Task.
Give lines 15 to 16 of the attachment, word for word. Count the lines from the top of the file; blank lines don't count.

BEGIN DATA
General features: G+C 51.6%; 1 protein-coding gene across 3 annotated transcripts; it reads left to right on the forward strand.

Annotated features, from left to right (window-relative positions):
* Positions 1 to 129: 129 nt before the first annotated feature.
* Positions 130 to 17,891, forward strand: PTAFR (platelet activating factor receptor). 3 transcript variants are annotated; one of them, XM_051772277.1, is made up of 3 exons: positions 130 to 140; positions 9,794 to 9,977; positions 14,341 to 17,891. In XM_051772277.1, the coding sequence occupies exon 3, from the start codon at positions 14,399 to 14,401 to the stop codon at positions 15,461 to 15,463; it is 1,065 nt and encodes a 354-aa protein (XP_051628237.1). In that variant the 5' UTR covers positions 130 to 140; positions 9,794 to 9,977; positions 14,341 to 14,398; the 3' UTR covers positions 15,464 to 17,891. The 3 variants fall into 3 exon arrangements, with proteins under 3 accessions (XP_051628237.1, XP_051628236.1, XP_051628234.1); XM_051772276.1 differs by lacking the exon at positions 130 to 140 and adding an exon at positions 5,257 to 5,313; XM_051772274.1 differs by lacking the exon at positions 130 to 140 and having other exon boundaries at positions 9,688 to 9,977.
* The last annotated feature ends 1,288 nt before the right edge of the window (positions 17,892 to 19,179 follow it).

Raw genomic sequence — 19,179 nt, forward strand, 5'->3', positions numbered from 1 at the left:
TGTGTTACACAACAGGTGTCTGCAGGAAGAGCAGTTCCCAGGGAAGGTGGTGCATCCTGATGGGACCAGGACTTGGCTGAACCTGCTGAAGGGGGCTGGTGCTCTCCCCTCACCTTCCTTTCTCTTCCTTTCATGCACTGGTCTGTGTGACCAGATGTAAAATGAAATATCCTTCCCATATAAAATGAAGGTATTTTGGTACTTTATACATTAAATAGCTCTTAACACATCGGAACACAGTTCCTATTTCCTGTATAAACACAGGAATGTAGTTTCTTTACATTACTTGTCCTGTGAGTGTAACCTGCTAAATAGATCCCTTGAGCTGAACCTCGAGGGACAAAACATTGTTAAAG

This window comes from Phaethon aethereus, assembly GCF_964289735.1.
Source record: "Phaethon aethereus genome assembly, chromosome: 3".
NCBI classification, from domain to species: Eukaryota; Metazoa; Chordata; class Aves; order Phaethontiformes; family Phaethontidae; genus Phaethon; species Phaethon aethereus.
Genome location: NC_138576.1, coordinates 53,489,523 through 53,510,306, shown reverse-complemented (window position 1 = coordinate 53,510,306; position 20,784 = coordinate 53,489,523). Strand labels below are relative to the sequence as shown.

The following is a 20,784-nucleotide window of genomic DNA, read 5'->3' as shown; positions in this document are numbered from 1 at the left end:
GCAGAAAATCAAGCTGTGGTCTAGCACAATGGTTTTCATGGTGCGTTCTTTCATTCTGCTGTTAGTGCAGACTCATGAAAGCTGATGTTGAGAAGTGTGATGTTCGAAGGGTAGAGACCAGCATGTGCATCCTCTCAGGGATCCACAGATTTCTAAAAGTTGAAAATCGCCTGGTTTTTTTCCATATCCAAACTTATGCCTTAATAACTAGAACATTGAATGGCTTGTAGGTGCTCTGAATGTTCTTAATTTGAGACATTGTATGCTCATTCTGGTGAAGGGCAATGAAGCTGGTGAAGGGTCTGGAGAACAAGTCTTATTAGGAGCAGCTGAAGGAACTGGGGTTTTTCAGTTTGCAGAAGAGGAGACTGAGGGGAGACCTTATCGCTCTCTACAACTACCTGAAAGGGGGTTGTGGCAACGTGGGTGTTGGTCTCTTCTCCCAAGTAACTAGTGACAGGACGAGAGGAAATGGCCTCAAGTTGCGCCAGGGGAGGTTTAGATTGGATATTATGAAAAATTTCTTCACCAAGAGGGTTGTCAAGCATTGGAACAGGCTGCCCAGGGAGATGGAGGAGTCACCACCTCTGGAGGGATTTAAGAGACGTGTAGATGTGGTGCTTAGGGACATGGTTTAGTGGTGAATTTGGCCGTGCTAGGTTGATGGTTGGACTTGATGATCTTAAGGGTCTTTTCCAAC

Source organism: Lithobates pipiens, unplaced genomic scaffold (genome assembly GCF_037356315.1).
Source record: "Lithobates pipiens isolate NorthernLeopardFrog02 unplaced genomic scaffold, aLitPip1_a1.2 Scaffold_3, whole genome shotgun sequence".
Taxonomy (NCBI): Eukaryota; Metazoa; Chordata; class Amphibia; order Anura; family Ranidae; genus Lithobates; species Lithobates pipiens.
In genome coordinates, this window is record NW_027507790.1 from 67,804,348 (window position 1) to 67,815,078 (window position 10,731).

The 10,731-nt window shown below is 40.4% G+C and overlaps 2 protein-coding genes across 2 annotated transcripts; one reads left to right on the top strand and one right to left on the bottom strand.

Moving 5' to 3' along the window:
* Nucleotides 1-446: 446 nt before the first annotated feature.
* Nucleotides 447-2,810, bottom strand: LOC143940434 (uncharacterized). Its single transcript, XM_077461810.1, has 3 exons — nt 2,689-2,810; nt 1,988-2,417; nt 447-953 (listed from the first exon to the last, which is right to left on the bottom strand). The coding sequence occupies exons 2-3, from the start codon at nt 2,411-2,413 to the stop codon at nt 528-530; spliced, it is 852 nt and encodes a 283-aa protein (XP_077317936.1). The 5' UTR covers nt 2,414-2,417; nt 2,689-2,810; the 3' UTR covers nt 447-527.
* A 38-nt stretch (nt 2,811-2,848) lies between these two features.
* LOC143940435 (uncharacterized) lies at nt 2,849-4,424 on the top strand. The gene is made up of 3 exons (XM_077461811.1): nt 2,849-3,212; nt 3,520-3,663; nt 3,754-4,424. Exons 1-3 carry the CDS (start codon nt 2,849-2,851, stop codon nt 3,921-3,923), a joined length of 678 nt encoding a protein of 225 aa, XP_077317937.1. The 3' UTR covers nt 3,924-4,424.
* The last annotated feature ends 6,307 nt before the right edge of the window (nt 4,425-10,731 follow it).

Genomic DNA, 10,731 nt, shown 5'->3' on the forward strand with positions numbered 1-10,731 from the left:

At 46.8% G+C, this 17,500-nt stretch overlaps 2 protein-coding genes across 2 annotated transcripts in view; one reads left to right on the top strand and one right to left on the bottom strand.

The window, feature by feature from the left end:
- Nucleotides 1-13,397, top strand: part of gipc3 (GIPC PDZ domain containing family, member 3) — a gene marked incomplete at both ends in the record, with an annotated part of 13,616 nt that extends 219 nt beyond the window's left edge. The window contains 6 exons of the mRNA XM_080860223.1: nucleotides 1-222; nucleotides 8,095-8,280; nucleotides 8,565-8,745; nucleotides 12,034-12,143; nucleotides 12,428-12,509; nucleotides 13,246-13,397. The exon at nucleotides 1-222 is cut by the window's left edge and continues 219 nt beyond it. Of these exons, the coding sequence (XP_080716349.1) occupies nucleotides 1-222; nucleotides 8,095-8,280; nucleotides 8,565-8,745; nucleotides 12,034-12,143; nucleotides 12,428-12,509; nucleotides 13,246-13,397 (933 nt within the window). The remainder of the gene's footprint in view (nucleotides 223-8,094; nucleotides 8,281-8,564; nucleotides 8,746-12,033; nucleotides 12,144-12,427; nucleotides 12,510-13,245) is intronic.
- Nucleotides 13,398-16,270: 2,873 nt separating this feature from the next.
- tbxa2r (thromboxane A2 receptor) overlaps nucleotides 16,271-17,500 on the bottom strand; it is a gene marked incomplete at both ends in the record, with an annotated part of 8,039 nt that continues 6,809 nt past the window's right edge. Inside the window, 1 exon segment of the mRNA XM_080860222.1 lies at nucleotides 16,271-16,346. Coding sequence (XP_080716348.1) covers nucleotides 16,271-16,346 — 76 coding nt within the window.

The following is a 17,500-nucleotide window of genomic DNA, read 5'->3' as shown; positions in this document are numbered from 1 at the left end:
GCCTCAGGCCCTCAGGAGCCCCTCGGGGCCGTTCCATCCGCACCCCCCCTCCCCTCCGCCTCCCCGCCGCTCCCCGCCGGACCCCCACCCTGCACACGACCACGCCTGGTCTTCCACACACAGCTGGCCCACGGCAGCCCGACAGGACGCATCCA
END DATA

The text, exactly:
Source record: "Lithobates pipiens isolate NorthernLeopardFrog02 unplaced genomic scaffold, aLitPip1_a1.2 Scaffold_3, whole genome shotgun sequence".
Taxonomy (NCBI): Eukaryota; Metazoa; Chordata; class Amphibia; order Anura; family Ranidae; genus Lithobates; species Lithobates pipiens.